The trouble is, sometimes we forget the value and the importance of those core principles and ideas that allowed this nation to prosper for the last 200 years. And sometimes we forget that we don’t have these rights because a piece of paper in Washington D.C. says so. These rights are written down on that piece of paper because our nation is founded on the idea that people inherently deserve and possess these rights.

These memory lapses seem to come around every four years or so, like Leap Year’s Day. Strange, isn’t it?

Some atheists decided that they had a message for the two main political parties during all this buildup to the elections. These atheists want to make their case that religion doesn’t belong in politics and that the political parties should pursue ideas, not ideologies. You may agree or disagree, and you can be vocal about it. You have that right. It’s written down on that piece of paper.

The atheists used their money and resources to create billboards, and then sought advertising agencies willing to put up the images near the national conventions of both parties. There was no such agency in Florida. For whatever reason, none of them wanted to carry a controversial message about religion. They have that right. It’s also written down.

An agency in North Carolina was willing to put up the atheist organization’s message.

So these billboards were spotted in the last two weeks:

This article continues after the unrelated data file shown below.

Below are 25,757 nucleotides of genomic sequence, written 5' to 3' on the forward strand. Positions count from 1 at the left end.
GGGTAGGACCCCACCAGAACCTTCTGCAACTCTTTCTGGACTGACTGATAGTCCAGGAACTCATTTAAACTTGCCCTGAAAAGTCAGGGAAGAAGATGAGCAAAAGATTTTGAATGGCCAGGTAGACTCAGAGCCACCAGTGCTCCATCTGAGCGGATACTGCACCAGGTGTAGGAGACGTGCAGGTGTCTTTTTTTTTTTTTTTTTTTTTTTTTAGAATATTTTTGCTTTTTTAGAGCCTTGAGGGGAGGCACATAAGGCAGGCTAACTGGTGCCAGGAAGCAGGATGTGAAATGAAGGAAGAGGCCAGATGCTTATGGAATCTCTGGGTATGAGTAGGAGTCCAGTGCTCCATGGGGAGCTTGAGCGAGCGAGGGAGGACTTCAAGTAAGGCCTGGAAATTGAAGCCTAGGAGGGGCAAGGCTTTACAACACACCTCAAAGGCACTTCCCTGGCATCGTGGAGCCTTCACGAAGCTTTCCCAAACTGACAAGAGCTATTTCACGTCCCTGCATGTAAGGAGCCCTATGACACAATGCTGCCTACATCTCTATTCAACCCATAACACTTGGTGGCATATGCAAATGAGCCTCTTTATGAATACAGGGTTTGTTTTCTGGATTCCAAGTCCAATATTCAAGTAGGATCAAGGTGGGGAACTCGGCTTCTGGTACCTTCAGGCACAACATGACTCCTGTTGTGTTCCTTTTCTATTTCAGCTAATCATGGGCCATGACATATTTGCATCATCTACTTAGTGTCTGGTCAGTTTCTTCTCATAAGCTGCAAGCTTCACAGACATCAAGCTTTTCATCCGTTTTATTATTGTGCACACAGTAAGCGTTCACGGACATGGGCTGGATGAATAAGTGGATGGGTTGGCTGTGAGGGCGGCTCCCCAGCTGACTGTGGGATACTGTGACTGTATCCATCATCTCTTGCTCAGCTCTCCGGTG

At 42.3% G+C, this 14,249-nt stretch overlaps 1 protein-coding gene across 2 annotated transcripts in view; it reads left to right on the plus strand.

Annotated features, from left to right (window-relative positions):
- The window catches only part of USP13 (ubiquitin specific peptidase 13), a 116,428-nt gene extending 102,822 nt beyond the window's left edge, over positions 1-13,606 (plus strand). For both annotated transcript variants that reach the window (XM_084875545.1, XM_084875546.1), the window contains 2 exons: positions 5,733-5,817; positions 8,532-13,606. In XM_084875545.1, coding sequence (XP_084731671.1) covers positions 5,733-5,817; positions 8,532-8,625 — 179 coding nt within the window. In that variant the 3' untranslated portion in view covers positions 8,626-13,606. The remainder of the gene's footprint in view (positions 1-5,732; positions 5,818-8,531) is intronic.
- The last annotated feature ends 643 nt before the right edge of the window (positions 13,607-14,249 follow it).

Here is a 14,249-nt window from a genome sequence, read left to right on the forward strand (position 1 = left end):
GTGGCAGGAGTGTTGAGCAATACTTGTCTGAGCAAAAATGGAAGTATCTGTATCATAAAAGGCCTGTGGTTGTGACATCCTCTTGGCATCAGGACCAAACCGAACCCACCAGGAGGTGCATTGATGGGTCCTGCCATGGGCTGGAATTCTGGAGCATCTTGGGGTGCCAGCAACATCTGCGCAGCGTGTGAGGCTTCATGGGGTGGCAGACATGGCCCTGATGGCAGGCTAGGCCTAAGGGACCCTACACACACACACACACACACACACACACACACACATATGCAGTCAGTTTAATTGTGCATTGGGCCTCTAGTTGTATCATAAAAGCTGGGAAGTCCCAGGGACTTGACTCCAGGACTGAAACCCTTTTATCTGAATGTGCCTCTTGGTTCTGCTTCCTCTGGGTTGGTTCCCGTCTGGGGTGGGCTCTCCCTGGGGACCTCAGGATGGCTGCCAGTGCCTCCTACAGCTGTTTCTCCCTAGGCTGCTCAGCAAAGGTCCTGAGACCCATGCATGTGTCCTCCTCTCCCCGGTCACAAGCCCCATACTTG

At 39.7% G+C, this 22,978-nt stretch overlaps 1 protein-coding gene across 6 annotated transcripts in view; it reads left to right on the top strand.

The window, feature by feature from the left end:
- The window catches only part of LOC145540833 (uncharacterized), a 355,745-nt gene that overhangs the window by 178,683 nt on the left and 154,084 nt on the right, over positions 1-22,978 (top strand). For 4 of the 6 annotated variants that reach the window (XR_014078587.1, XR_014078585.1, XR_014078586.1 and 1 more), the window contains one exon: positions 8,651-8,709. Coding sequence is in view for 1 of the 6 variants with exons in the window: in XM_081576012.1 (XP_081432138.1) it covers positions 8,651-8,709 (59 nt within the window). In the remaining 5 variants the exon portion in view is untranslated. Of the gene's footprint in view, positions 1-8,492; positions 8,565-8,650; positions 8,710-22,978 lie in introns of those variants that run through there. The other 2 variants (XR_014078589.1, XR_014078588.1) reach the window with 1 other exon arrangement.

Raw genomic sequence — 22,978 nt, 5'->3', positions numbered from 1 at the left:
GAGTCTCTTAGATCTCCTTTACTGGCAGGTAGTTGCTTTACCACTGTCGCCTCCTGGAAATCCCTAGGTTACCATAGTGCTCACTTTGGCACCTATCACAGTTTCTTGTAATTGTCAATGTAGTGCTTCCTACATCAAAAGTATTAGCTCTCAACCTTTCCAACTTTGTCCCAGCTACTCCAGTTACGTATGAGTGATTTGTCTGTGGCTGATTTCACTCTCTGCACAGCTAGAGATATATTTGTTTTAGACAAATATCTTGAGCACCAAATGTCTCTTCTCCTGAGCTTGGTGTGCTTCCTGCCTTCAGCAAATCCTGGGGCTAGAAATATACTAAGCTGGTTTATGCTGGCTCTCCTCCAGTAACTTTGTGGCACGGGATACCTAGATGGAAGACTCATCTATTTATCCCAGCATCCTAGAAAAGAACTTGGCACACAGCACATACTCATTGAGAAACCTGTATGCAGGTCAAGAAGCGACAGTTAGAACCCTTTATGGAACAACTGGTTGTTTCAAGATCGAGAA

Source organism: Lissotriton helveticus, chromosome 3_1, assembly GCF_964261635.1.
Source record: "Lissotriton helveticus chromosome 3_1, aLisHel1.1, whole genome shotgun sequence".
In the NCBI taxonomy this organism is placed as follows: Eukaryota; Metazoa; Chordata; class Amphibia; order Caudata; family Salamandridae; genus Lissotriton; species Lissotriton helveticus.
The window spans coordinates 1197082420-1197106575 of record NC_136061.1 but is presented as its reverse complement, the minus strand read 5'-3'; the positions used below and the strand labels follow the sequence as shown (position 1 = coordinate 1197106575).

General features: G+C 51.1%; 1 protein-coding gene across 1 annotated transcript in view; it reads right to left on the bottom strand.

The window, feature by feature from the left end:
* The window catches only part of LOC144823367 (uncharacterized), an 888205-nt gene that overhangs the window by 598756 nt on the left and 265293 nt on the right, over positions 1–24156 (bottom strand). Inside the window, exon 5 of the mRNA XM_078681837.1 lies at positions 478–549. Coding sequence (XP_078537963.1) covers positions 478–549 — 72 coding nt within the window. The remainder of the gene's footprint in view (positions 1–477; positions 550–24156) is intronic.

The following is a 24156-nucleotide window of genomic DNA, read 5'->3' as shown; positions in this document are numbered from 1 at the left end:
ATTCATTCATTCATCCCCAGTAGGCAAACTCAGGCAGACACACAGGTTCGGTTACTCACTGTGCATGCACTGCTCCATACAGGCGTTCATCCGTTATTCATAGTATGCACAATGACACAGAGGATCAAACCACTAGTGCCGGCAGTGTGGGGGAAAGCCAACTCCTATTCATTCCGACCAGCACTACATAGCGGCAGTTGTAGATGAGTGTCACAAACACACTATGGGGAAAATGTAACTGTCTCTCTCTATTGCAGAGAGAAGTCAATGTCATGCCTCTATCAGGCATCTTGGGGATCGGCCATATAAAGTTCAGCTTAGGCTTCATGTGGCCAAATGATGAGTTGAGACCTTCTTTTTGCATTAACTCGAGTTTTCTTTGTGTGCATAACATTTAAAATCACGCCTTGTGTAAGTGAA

The offending billboards

You might strongly disagree with the messages. (I do.) We have that right.

However, the billboards are now being pulled down, as a response to a reported flood of “vitriol, threats, and hate speech against our staff, volunteers, and Adams Outdoor Advertising,” according to Amanda Knief, managing director of American Atheists, quoted in a Fox News article.

And that’s where our rights cross the line.

When my free exercise of religion or speech threatens the safety of another person, then maybe I’ve missed the point of both my religion and my freedom. 

I’ve said before, as a religious person, it’s reasonable to support everyone else’s right to express their religious views, even if–or especially if–those views differ from my own. As soon as we permit the government or the public to decide what is an acceptable religious view and what is not, then we are giving up the principle behind those rights written down in Washington.

It’s not my job just to make a case for my own faith and for my own freedom. It’s my job to make the case that everyone else should have the same freedom as me to express their point of view without fear of violent retribution from government or from their fellow citizens.